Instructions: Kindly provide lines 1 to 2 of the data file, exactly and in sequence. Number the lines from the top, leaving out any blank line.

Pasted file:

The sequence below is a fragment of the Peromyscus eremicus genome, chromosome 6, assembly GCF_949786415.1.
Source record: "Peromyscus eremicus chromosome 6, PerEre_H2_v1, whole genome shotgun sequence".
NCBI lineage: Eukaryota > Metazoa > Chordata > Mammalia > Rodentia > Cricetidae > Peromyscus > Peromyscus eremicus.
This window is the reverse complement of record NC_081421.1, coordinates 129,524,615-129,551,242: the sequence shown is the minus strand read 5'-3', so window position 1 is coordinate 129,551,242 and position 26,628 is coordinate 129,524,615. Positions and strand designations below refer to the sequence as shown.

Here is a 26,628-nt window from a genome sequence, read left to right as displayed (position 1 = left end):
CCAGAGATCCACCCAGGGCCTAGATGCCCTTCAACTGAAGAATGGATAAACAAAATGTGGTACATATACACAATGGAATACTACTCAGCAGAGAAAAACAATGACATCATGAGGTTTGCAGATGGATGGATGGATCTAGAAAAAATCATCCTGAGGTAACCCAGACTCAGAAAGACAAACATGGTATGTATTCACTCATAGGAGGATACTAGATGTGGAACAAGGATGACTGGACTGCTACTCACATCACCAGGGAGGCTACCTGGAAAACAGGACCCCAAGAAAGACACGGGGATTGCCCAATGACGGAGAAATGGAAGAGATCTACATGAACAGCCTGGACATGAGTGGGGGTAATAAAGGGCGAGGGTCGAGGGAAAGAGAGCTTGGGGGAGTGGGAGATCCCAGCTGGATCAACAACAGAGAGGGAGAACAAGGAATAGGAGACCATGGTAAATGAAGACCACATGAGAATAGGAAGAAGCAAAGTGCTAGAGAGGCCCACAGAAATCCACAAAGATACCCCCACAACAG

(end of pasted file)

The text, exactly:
The sequence below is a fragment of the Peromyscus eremicus genome, chromosome 6, assembly GCF_949786415.1.
Source record: "Peromyscus eremicus chromosome 6, PerEre_H2_v1, whole genome shotgun sequence".